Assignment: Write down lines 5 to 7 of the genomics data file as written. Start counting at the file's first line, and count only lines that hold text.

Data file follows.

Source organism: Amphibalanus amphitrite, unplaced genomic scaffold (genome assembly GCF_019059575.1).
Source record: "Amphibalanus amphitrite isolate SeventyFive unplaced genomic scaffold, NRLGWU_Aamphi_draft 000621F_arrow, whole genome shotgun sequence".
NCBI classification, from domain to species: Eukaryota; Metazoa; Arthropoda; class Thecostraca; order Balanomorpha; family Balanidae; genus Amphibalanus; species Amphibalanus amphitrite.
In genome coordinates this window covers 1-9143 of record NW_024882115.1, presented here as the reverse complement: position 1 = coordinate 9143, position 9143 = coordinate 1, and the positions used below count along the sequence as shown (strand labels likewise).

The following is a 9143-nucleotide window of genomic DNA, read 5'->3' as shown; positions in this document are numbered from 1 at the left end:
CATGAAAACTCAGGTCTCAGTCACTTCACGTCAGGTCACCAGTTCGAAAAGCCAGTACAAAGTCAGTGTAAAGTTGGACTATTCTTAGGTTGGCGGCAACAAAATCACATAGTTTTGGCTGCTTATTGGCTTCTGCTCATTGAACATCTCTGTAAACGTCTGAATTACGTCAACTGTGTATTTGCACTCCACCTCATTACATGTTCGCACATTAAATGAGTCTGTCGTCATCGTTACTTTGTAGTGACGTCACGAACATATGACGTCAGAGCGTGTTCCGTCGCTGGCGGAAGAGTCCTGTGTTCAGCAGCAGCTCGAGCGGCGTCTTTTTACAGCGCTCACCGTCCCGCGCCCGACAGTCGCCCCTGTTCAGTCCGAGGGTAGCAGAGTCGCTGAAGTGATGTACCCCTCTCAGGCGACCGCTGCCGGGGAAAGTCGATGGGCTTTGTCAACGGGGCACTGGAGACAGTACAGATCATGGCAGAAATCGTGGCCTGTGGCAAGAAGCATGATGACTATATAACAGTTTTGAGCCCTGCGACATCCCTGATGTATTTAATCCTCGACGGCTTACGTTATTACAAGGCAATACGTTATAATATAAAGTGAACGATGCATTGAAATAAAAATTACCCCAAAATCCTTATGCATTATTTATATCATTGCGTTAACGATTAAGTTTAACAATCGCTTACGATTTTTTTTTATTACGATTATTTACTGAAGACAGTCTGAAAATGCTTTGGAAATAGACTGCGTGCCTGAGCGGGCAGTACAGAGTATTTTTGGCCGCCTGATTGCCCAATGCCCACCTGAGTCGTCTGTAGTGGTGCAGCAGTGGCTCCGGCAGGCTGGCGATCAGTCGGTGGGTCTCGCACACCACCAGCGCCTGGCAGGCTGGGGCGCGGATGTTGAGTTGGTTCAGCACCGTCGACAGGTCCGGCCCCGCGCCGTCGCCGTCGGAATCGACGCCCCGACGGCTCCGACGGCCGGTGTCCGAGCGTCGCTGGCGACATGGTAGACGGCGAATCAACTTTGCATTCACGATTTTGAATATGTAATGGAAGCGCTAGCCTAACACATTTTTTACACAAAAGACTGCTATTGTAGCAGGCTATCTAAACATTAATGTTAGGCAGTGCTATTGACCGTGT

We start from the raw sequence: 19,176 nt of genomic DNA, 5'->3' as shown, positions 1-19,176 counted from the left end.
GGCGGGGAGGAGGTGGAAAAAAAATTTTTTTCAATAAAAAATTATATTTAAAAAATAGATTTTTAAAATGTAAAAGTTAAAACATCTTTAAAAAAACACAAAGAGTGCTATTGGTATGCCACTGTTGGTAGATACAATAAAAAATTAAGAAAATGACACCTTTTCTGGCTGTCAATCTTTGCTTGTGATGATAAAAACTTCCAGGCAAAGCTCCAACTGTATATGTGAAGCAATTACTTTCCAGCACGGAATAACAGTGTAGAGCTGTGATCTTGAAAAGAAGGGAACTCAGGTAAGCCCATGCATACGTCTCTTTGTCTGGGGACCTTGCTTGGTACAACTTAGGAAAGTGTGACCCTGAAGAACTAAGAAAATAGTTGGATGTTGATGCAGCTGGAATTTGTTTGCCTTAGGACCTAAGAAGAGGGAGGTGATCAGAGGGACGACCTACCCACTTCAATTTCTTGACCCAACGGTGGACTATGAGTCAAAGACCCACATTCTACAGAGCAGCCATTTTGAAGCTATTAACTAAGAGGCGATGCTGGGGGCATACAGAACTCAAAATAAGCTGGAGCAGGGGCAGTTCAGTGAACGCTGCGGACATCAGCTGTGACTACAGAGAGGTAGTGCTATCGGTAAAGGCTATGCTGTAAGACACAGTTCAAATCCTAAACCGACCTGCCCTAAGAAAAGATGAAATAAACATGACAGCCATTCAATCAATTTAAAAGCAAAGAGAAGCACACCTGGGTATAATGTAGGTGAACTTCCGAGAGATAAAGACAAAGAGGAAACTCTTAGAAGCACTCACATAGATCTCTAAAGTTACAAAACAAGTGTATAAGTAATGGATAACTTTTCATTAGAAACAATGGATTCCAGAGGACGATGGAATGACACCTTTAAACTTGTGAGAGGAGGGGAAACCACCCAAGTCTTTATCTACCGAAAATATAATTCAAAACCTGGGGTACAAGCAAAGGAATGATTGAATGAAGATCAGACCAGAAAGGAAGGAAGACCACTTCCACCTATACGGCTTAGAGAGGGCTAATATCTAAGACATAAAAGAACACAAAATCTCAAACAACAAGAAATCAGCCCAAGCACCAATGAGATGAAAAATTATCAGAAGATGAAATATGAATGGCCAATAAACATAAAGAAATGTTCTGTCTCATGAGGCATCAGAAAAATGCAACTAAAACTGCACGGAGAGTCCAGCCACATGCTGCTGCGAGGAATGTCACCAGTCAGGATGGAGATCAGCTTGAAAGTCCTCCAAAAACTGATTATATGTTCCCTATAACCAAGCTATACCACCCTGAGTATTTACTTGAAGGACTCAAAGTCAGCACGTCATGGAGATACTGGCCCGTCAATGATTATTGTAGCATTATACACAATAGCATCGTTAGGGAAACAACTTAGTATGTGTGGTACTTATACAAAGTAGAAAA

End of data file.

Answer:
The following is a 9143-nucleotide window of genomic DNA, read 5'->3' as shown; positions in this document are numbered from 1 at the left end:
CATGAAAACTCAGGTCTCAGTCACTTCACGTCAGGTCACCAGTTCGAAAAGCCAGTACAAAGTCAGTGTAAAGTTGGACTATTCTTAGGTTGGCGGCAACAAAATCACATAGTTTTGGCTGCTTATTGGCTTCTGCTCATTGAACATCTCTGTAAACGTCTGAATTACGTCAACTGTGTATTTGCACTCCACCTCATTACATGTTCGCACATTAAATGAGTCTGTCGTCATCGTTACTTTGTAGTGACGTCACGAACATATGACGTCAGAGCGTGTTCCGTCGCTGGCGGAAGAGTCCTGTGTTCAGCAGCAGCTCGAGCGGCGTCTTTTTACAGCGCTCACCGTCCCGCGCCCGACAGTCGCCCCTGTTCAGTCCGAGGGTAGCAGAGTCGCTGAAGTGATGTACCCCTCTCAGGCGACCGCTGCCGGGGAAAGTCGATGGGCTTTGTCAACGGGGCACTGGAGACAGTACAGATCATGGCAGAAATCGTGGCCTGTGGCAAGAAGCATGATGACTATATAACAGTTTTGAGCCCTGCGACATCCCTGATGTATTTAATCCTCGACGGCTTACGTTATTACAAGGCAATACGTTATAATATAAAGTGAACGATGCATTGAAATAAAAATTACCCCAAAATCCTTATGCATTATTTATATCATTGCGTTAACGATTAAGTTTAACAATCGCTTACGATTTTTTTTTATTACGATTATTTACTGAAGACAGTCTGAAAATGCTTTGGAAATAGACTGCGTGCCTGAGCGGGCAGTACAGAGTATTTTTGGCCGCCTGATTGCCCAATGCCCACCTGAGTCGTCTGTAGTGGTGCAGCAGTGGCTCCGGCAGGCTGGCGATCAGTCGGTGGGTCTCGCACACCACCAGCGCCTGGCAGGCTGGGGCGCGGATGTTGAGTTGGTTCAGCACCGTCGACAGGTCCGGCCCCGCGCCGTCGCCGTCGGAATCGACGCCCCGACGGCTCCGACGGCCGGTGTCCGAGCGTCGCTGGCGACATGGTAGACGGCGAATCAACTTTGCATTCACGATTTTGAATATGTAATGGAAGCGCTAGCCTAACACATTTTTTACACAAAAGACTGCTATTGTAGCAGGCTATCTAAACATTAATGTTAGGCAGTGCTATTGACCGTGT

We start from the raw sequence: 19,176 nt of genomic DNA, 5'->3' as shown, positions 1-19,176 counted from the left end.